Engineers at the University of Cincinnati have shown that under the right conditions, ordinary paper can be as dynamic as any screen.
“Nothing looks better than paper for reading,” says research leader Andrew Steckl. “We hope to have something that would actually look like paper but behave like a computer monitor in terms of its ability to store information. We would have something that is very cheap, very fast, full-color and at the end of the day or the end of the week, you could pitch it into the trash.”
Steckl’s e-paper uses electrowetting, moving colored pigments from pixel to pixel using electronic charges, on a paper substrate. Electrowetting offers color, fast response times and video capability that current E Ink electrophoretic screens can’t match, but with similarly low power consumption.
Companies like Liquavista and Plastic Logic have prototype color e-readers that use this technology, but apply the electrowetting chemicals to a sheet of glass. The Cincinatti team say its electrowetted paper offers the same performance as glass, but with greater flexibility and at a lower cost.
Steckl and grad student Duk Young Kim of U of C’s Nanoelectronics Laboratory presented their findings in the October issue of the American Chemical Society’s ACS Applied Materials and Interfaces journal. It was then reviewed in the November issue of Nature Photonics. The research was part of Kim’s doctoral dissertation.
“One of the main goals of e-paper is to replicate the look and feel of actual ink on paper,” write Steckl and Kim in the ACS article. “We have, therefore, investigated the use of paper as the perfect substrate for EW devices to accomplish e-paper on paper.”
“In general, this is an elegant method for reducing device complexity and cost, resulting in one-time-use devices that can be totally disposed after use,” the researchers note.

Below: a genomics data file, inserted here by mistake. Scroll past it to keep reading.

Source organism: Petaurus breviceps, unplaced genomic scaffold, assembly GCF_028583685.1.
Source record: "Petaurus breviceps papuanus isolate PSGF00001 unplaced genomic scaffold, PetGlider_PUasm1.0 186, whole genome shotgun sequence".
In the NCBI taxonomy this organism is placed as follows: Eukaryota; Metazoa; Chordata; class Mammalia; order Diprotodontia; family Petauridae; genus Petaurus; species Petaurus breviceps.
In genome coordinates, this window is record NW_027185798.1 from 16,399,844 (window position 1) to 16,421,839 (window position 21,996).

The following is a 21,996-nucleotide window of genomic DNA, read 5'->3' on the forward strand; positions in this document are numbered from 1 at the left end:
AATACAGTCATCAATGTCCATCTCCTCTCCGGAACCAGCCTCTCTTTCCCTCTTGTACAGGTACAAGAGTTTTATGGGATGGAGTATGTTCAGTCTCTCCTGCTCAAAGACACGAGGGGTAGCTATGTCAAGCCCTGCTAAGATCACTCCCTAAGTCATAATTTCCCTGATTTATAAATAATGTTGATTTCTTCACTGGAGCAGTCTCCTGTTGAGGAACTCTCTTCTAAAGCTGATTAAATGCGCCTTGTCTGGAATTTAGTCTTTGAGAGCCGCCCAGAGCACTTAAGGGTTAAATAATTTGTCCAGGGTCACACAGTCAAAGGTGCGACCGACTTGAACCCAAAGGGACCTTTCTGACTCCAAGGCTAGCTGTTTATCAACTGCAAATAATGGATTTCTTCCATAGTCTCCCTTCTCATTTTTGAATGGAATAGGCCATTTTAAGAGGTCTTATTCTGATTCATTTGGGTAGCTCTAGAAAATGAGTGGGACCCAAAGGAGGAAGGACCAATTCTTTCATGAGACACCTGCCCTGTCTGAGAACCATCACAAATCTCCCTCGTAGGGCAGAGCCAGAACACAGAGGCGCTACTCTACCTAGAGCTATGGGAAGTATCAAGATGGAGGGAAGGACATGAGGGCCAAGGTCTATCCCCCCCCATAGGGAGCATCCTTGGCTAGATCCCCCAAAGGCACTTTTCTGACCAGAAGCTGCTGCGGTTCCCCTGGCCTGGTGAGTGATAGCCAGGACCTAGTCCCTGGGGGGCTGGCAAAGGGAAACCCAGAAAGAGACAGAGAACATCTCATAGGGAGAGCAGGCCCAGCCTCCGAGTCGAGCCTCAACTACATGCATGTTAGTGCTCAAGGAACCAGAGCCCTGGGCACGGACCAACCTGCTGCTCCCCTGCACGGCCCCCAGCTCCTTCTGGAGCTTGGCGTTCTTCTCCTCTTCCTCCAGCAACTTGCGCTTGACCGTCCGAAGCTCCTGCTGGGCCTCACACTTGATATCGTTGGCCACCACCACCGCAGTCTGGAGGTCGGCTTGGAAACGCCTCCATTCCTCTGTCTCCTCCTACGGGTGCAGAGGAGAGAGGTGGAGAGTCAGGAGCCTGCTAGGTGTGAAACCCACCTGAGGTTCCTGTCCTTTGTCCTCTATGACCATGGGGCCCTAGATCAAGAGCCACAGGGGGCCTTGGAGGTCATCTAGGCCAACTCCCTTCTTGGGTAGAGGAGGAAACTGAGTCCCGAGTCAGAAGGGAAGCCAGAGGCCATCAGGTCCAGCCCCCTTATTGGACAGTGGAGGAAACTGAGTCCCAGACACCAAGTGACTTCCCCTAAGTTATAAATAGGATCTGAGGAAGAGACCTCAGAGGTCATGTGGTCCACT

It’s still not easy, and industrializing the process will likely take some time. For maximum performance, the process involves a specific grade of paper with a particular surface coating, roughness, thickness and water uptake and a carefully controlled contact angle at which the electrowetted material is applied to the paper support. Electrowetted glass e-readers may appear sometime next year, but you’re unlikely to see disposable paper screens in newspapers or posters for at least three to five years.
Meanwhile, the Nanoelectronics team will continue experimenting with electrowetting on various flexible surfaces, with different fluids and electronic components, trying to maximize performance.
There’s an historical irony here. In the nineteenth century, “wet plate” photography involved applying a silver nitrate collodion solution to a glass plate. Eventually, George Eastman was able to take a dry collodion emulsion and apply it to ordinary paper, creating the first camera that ordinary people could use. After Eastman substituted celluloid film, which was stronger but just as flexible as paper, the rest was history.
UC Breakthrough May Lead to Disposable E-Readers [University of Cincinatti Press Release]
E-Paper Closer to Delivery
Flexible E-Paper on Its Way
Slideshow: E-Paper's Killer App: Packaging
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Fuente: Gadget Lab